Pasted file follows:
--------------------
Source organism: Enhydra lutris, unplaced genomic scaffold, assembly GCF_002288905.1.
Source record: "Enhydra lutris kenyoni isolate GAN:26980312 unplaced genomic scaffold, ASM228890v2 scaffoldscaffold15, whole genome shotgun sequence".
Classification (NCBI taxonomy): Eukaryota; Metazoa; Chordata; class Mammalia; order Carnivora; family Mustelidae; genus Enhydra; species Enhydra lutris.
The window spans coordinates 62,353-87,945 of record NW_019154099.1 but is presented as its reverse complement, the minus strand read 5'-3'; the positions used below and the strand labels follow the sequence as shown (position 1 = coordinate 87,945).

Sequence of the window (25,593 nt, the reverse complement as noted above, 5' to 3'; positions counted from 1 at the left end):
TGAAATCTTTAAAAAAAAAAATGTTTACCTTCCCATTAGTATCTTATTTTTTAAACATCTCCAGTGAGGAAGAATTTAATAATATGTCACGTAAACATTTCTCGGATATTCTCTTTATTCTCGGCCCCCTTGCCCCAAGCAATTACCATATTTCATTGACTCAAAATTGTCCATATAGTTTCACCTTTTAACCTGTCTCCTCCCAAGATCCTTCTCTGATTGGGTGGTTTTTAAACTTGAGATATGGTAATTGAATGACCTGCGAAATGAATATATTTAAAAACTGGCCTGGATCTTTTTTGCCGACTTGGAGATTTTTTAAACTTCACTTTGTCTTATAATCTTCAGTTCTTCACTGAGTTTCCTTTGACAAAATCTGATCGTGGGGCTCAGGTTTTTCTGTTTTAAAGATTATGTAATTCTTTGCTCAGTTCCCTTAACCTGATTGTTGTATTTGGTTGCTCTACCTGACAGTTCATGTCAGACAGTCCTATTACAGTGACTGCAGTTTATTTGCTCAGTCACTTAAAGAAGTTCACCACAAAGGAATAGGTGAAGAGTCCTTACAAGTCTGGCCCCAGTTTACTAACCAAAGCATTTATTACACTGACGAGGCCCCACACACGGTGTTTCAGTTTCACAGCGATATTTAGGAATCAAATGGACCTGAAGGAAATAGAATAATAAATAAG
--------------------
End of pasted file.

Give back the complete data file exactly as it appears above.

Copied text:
Source organism: Enhydra lutris, unplaced genomic scaffold, assembly GCF_002288905.1.
Source record: "Enhydra lutris kenyoni isolate GAN:26980312 unplaced genomic scaffold, ASM228890v2 scaffoldscaffold15, whole genome shotgun sequence".
Classification (NCBI taxonomy): Eukaryota; Metazoa; Chordata; class Mammalia; order Carnivora; family Mustelidae; genus Enhydra; species Enhydra lutris.
The window spans coordinates 62,353-87,945 of record NW_019154099.1 but is presented as its reverse complement, the minus strand read 5'-3'; the positions used below and the strand labels follow the sequence as shown (position 1 = coordinate 87,945).

Sequence of the window (25,593 nt, the reverse complement as noted above, 5' to 3'; positions counted from 1 at the left end):
TGAAATCTTTAAAAAAAAAAATGTTTACCTTCCCATTAGTATCTTATTTTTTAAACATCTCCAGTGAGGAAGAATTTAATAATATGTCACGTAAACATTTCTCGGATATTCTCTTTATTCTCGGCCCCCTTGCCCCAAGCAATTACCATATTTCATTGACTCAAAATTGTCCATATAGTTTCACCTTTTAACCTGTCTCCTCCCAAGATCCTTCTCTGATTGGGTGGTTTTTAAACTTGAGATATGGTAATTGAATGACCTGCGAAATGAATATATTTAAAAACTGGCCTGGATCTTTTTTGCCGACTTGGAGATTTTTTAAACTTCACTTTGTCTTATAATCTTCAGTTCTTCACTGAGTTTCCTTTGACAAAATCTGATCGTGGGGCTCAGGTTTTTCTGTTTTAAAGATTATGTAATTCTTTGCTCAGTTCCCTTAACCTGATTGTTGTATTTGGTTGCTCTACCTGACAGTTCATGTCAGACAGTCCTATTACAGTGACTGCAGTTTATTTGCTCAGTCACTTAAAGAAGTTCACCACAAAGGAATAGGTGAAGAGTCCTTACAAGTCTGGCCCCAGTTTACTAACCAAAGCATTTATTACACTGACGAGGCCCCACACACGGTGTTTCAGTTTCACAGCGATATTTAGGAATCAAATGGACCTGAAGGAAATAGAATAATAAATAAG